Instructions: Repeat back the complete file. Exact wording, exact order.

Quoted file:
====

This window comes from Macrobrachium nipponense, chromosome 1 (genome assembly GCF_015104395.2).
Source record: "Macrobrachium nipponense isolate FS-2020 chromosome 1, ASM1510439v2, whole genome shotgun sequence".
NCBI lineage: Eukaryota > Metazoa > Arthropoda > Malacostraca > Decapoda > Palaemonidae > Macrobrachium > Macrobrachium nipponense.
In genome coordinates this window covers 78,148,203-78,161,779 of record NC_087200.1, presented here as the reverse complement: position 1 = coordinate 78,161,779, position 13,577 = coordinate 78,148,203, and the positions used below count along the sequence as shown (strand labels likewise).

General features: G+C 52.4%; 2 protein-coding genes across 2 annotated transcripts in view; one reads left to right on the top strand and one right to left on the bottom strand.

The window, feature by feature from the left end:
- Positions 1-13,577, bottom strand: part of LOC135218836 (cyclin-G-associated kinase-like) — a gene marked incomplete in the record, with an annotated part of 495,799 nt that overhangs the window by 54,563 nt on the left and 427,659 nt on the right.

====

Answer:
This window comes from Macrobrachium nipponense, chromosome 1 (genome assembly GCF_015104395.2).
Source record: "Macrobrachium nipponense isolate FS-2020 chromosome 1, ASM1510439v2, whole genome shotgun sequence".
NCBI lineage: Eukaryota > Metazoa > Arthropoda > Malacostraca > Decapoda > Palaemonidae > Macrobrachium > Macrobrachium nipponense.
In genome coordinates this window covers 78,148,203-78,161,779 of record NC_087200.1, presented here as the reverse complement: position 1 = coordinate 78,161,779, position 13,577 = coordinate 78,148,203, and the positions used below count along the sequence as shown (strand labels likewise).

General features: G+C 52.4%; 2 protein-coding genes across 2 annotated transcripts in view; one reads left to right on the top strand and one right to left on the bottom strand.

The window, feature by feature from the left end:
- Positions 1-13,577, bottom strand: part of LOC135218836 (cyclin-G-associated kinase-like) — a gene marked incomplete in the record, with an annotated part of 495,799 nt that overhangs the window by 54,563 nt on the left and 427,659 nt on the right.